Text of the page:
Paul Hawkes, 58, forensic investigator
How did you know about MKP?
It was in the early days, from a good friend. He said it was something I might like, he knew I hadn’t had the best of relationships with my old dad and I trusted his opinion. I did the NWTA weekend in 1995 and have been involved ever since. I am now a co-leader and also facilitate Primary Integration trainings, which support men literally to integrate their experience after the initial weekend with their changes. I’ve led over 120 of them.
What life stage were you at when you did it?
My dad had died a few years before and it’s fair to say I had had a difficult relationship with him. He wasn’t very available. So there were issues around his death. Also when I was 14, I was taken abroad and had a significantly traumatic experience that caused major trust issues and behavioural difficulties. These issues eventually seeped into my marriage, which eventually broke down (I have since remarried). I had a young daughter at the time of my MKP training and initially struggled with being a new dad – this has fundamentally changed in ways I could never have imagined at the time.
How was the NWTA weekend for you?
Well, it became clear I had to decide whether to stay closed up and wary, or to dive in, be more transparent and ‘do my work’. At one point in the training I decided to really go for it and as a result, something inside me genuinely opened up. I experienced a deeper connection with others, in some ways for the first time. I also started realising that vulnerability is strength, which I hadn’t realised before. I came out at the other end wanting more and knowing that I had more of this personal men’s work to do. I didn’t want it to be a ‘mantle piece experience’. I wanted to be more like the opened-up self I experienced on this weekend. I have since become increasingly aware of my potential as a man and how to step into that potential.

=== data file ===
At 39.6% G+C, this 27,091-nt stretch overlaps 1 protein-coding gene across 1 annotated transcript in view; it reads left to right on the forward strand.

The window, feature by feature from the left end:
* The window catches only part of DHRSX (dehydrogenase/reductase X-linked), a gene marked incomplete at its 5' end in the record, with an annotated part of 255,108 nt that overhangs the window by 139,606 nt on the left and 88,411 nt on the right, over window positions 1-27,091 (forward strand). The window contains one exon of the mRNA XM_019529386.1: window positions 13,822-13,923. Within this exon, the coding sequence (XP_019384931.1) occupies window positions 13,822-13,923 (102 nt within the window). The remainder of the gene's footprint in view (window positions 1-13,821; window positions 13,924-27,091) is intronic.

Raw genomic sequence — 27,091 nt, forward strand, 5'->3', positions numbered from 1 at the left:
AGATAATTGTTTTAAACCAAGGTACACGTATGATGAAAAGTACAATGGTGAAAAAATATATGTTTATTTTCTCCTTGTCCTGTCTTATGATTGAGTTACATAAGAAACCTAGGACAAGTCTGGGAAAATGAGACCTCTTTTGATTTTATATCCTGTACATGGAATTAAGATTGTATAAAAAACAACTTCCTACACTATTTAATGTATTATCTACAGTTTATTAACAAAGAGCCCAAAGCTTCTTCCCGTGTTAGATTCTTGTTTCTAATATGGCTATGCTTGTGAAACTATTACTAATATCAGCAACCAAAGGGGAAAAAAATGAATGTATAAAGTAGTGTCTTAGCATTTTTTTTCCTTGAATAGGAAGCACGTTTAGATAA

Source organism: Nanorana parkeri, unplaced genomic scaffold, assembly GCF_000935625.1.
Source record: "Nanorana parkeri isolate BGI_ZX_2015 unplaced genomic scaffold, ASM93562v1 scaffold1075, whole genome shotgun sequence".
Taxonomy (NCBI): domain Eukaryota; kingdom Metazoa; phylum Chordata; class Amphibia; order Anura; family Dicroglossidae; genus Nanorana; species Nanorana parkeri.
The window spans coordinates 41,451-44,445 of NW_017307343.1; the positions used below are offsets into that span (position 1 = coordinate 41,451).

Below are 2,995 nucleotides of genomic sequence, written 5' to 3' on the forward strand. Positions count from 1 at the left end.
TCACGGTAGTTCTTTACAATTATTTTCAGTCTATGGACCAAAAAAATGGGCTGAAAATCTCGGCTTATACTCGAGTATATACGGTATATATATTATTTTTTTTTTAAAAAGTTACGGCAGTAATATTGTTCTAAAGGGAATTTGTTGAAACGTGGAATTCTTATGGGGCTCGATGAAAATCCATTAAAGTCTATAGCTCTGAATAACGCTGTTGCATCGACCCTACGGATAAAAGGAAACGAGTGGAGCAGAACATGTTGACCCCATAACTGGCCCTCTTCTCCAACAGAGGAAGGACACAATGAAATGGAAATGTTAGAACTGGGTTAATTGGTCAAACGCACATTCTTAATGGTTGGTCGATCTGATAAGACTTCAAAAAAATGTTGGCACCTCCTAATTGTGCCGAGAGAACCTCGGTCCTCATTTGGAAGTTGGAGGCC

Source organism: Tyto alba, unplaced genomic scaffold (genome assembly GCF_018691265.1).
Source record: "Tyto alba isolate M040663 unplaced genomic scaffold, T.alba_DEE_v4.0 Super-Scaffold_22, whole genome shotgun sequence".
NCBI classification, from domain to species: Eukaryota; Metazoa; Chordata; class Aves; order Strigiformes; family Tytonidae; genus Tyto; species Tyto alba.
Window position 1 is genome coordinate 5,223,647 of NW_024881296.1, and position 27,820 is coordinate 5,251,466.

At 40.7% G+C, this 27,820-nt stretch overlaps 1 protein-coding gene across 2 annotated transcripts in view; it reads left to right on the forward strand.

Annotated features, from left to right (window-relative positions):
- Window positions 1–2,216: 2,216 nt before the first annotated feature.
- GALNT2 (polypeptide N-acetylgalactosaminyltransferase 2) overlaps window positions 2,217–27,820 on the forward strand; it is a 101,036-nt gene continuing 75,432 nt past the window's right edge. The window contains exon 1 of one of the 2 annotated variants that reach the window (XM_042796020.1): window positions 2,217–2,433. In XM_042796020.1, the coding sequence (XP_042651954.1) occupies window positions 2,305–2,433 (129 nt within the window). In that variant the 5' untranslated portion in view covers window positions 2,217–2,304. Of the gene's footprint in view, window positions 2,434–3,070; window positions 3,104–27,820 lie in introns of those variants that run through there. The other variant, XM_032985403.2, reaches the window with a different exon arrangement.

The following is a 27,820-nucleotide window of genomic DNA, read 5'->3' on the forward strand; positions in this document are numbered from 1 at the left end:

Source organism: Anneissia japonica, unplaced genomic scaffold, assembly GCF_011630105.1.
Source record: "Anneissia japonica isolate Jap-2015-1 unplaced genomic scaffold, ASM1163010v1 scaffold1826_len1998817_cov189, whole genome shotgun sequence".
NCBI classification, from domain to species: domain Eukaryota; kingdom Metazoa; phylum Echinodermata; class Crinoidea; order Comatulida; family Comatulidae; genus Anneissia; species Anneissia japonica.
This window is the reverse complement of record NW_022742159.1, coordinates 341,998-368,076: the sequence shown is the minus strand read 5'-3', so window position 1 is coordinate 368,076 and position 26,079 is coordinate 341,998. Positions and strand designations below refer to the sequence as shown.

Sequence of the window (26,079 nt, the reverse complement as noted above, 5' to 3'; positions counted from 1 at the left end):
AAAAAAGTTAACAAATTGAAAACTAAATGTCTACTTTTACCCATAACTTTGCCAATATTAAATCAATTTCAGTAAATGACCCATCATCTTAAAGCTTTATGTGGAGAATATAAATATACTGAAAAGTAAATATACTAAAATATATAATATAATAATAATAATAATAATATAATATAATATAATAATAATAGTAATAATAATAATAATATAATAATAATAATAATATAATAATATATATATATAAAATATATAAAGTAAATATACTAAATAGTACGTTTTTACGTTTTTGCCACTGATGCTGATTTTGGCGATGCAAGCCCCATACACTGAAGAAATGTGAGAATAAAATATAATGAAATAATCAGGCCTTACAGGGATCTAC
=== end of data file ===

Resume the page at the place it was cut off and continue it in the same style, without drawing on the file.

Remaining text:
What is the Primary Integration Training
It is designed for men who have already completed a weekend training and serves to integrate their experience and to improve ‘emotive literacy’. The training lasts for 3 hours, once a week for 8 weeks. The initial weekend experience is relatively compressed so the Primary Integration Training provides a way of really getting to grips with how best to address angers, grief, fears, projection, as well as providing a straightforward conflict resolution model. It is a really healthy way of integrating the work. It means men learn how to be with sadness, their own and other, for instance. We also learn to feel our fear but also our power at the same time. I believe there is no such thing as ‘fearlessness’ but when I know my fear, I am more able to be courageous and get things addressed in my life.
How is your i-group?
Invaluable. A bunch of men who are willing to deeply support me but also hold me accountable for what I say I want to do in my life. That is a brilliant combination.
What has the effect been of having MKP in your life?
My values and principles as a man have certainly changed and I now know a lot more about how men positively interact with each other. I have been robustly cared for by men and in some ways have been loved into a healthier, more vital version of myself. There were men who saw that I had value as a man and at one stage of my life had never really been able to see that for myself. My heart has been touched in a thousand ways by men that I might have written-off before being involved in MKP.
And there are always things to learn. I’ve been really touched be the younger generation of men who are coming through, they are so much more open emotionally available and courageous than how I perceived men to be a couple of decades ago. So different to me at that age.
I was more self-involved before and now I tend to be more outward-looking. I’m more able to be supportive and be supported, I’m more able to love and am willing to risk feeling uncomfortable feelings to be true to the principles I live by.